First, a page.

The pantomime villain who wouldn't settle for second

Twelve years ago, almost to the day, I got my first glimpse of Cristiano Ronaldo. It was a watershed in several ways. England v Portugal in the World Cup quarterfinals and some of the pre-match talk had been about Ronaldo facing three of his Manchester United team-mates: Gary Neville, Rio Ferdinand but especially his striking partner Wayne Rooney.

Well, we know what happened: Rooney was sent off after an hour for a stamp on Ricardo Carvalho, the referee's decision coming after several Portugal players, including Ronaldo, implored him to brandish the red card. Then came the infamous wink from Ronaldo, implying - if you were an England fan and/or United hater - that it was all a bit of a lark.

That wink created a furore and many said there was no way that Ronaldo could come back in the new season and play again for United after that. There were rumours that Ronaldo himself had had enough and wanted to leave, but all the while Rooney and Alex Ferguson - whom Ronaldo regarded as a second father - were working on him and return he did.

It's what happened next that says a lot about Ronaldo's character.

One, he came back after the break physically almost a different person - his muscles fleshed out, like he'd been exercising all summer. "Physically, he changed from a boy to a man," Gary Neville said. "It was like he left as a featherweight and returned as a light heavyweight." Ronaldo meant business.

Two, returning to Manchester, when he could have negotiated a transfer to Spain or Italy, showed a mental toughness - he would take on the doubters and detractors and win. His mental strength had already revealed itself in his game in England, surviving the "hazing" (professional football's closest analogy to ragging of new players, which could involve putting them in laundry baskets, for example) at United training sessions and also the severe and constant criticism from those who said his game was too showy.

Third, and most significant, the next three years elevated him from star to superstar. United won three consecutive Premier League titles and the Champions League in 2007-08; that season, Ronaldo picked up the first of his World Footballer of the Year awards. One more season at United, and then he was off to Real Madrid as the world's most expensive footballer.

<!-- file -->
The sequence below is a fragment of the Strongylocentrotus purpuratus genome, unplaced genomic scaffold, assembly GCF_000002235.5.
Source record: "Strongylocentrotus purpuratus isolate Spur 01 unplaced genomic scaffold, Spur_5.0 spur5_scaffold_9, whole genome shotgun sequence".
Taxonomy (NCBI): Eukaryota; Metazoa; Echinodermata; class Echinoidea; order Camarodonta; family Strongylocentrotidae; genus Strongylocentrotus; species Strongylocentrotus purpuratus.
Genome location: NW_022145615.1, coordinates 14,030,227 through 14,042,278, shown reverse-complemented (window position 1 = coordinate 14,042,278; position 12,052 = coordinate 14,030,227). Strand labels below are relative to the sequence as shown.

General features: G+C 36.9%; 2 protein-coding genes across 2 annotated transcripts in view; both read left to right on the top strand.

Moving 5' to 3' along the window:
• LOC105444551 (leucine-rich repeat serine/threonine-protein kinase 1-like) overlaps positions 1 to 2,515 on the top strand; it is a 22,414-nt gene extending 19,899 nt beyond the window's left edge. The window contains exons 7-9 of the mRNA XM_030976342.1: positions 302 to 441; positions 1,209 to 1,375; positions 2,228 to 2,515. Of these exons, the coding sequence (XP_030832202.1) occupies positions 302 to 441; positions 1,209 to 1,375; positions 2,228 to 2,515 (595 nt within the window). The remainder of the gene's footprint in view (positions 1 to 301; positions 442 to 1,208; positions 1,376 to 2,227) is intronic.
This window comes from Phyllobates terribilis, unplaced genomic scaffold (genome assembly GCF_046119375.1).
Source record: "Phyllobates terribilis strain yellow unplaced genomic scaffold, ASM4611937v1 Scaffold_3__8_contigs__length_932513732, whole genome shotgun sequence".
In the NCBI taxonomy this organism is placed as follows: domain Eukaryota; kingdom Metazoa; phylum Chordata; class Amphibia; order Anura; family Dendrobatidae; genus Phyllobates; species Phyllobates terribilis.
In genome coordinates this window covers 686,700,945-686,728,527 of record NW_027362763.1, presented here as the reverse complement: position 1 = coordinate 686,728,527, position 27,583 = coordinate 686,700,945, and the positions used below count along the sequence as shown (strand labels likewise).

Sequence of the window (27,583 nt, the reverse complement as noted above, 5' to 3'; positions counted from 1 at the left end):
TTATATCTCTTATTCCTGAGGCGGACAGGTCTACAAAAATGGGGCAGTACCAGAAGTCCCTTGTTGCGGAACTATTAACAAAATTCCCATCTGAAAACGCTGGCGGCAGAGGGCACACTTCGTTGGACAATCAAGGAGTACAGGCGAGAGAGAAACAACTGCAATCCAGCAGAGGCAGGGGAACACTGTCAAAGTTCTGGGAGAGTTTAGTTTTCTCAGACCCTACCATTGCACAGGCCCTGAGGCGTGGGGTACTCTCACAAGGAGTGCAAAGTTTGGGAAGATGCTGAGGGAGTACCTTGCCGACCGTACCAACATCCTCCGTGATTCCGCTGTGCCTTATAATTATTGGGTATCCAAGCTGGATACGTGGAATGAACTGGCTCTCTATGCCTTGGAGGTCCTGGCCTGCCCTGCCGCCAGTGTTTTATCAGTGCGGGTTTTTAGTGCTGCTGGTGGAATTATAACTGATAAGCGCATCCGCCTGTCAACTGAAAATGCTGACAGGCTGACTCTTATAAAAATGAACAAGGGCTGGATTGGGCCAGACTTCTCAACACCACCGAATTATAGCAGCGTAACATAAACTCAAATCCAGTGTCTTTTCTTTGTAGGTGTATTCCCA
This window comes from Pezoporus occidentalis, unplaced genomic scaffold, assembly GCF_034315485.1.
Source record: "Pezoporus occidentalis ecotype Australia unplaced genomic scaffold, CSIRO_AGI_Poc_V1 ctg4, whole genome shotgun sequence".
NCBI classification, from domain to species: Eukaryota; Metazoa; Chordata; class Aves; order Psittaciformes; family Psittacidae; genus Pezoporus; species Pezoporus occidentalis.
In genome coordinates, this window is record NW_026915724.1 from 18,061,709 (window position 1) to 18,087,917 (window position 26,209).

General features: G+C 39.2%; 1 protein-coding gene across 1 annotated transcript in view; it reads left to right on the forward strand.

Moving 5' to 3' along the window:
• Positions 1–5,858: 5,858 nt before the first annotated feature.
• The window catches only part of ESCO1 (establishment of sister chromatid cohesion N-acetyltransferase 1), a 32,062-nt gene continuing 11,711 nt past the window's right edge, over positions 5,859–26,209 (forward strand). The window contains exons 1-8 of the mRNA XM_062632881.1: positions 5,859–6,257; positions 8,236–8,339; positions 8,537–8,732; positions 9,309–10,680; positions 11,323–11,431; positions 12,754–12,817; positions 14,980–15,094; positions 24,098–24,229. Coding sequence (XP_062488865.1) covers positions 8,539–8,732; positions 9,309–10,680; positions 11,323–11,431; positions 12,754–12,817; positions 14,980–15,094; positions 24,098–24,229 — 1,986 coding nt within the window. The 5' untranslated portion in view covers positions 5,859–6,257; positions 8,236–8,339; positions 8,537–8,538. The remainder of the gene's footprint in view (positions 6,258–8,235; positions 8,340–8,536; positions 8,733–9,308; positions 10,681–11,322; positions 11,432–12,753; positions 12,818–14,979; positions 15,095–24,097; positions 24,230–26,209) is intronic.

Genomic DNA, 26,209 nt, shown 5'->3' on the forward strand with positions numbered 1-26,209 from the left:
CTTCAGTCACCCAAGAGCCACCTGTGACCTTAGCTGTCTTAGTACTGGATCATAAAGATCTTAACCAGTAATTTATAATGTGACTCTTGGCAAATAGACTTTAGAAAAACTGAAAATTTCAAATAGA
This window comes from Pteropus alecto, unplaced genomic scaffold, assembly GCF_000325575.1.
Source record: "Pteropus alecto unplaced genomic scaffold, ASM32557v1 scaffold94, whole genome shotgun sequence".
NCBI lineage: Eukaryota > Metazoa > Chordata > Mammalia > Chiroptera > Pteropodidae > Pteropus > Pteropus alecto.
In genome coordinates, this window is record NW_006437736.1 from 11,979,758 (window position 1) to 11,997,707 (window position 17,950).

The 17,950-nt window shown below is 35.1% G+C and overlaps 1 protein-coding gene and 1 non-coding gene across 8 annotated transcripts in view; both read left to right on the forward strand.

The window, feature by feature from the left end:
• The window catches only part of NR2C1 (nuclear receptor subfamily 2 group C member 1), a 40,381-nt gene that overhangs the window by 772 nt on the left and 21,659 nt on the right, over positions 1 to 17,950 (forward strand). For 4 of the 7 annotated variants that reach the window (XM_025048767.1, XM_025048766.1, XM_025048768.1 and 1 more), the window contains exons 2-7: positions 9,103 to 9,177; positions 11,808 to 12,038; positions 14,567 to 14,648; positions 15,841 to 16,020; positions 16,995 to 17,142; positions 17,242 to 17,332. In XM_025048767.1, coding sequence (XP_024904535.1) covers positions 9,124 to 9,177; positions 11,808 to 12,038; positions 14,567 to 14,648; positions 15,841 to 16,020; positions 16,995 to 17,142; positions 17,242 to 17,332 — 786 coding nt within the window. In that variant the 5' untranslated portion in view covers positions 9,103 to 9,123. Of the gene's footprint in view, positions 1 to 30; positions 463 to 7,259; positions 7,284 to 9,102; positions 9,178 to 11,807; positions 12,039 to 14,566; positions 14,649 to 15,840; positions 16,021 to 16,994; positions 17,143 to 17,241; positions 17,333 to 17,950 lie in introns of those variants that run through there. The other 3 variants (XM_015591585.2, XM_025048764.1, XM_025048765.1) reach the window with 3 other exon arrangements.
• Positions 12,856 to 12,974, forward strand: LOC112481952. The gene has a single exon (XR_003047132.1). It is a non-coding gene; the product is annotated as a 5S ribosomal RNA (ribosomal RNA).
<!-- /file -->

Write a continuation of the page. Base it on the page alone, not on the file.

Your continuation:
Also see:Jayaditya Gupta's top 10 World Cup memories

That's when I next saw him, at the 2010 World Cup. He wasn't at his best but his game had clearly changed, a wide player who came in and influenced the game more directly. Though only 25, he was the captain and leader. He strode that sodden pitch in Cape Town like he owned it and the 7-0 scoreline against North Korea was not flattering to Portugal at all.


By then, he was one of the world's two best players and footballing loyalties were sharply divided between those who loved Lionel Messi and Barcelona, and those who loved Ronaldo. I was (and still am) in the latter camp; without turning this into a debate on Ronaldo v Messi, my position is that while both play aesthetically pleasing football, and have comparable honours and stats, I hold Ronaldo in greater regard. I can understand why Messi draws the greater numbers; his is a more silky smooth game and he is, on the face of it, a more pleasing character, free of the narcissism and preening that is Cristiano Ronaldo.

Yet for having done things the hard way, whether by choice or otherwise, for being willing to play his game in the face of criticism, for taking on, and winning, the challenge of playing in two very different leagues, Ronaldo gets my vote. He had it all: Difficult childhood, straitened circumstances, father issues, the tag of being a provincial in Lisbon and then a continental in Manchester. He dealt with it all; whether it needed all that PR and all those mirrors is besides the point.

Two years ago, he did a Maradona by taking Portugal to the European Championships final; admittedly, they were better in that match once he'd limped off within half an hour but he'd got them that far and then spent the rest of the match almost coaching them from the sidelines, willing them to the trophy.

Also see:Ronaldo makes claim for GOAT

One of my favourite football videos is a brief clip taken after the final, when Portugal's players are returning to the field with their medals. There, waiting by the stairs as the players walk by, is Ferguson. He is nobody now, just another old man with a bagful of memories. But he has bred champions and they recognise that. He waits patiently as some recognise him; he calls out to Nani, another Portuguese who had success at Manchester United, and they hug. But it's clear he's waiting for one person. And when Ronaldo comes by, Ronaldo who has just won the Euros, the world's most expensive player, the one with the biggest ego, Ronaldo takes time out to hug his former boss. I just saw it again and I got that goosebumps feeling again.

On Thursday, Ronaldo takes the stage as the Lion in Winter Autumn, the man whom the pundits have said each season will lose his mojo and fade away. Except that no one told him the script. He is now, as Gabriele Marcotti says, Ver.5.0; "more trim, less muscle-bound, lighter on his feet". And still able to fire in the improbable, jaw-dropping free-kick.

Thursday might be the last time I get to watch this infuriating, divisive, self-aware player, arguably the most athletic footballer ever. He may play well, he may play badly. But one thing's for sure - he will be compelling viewing.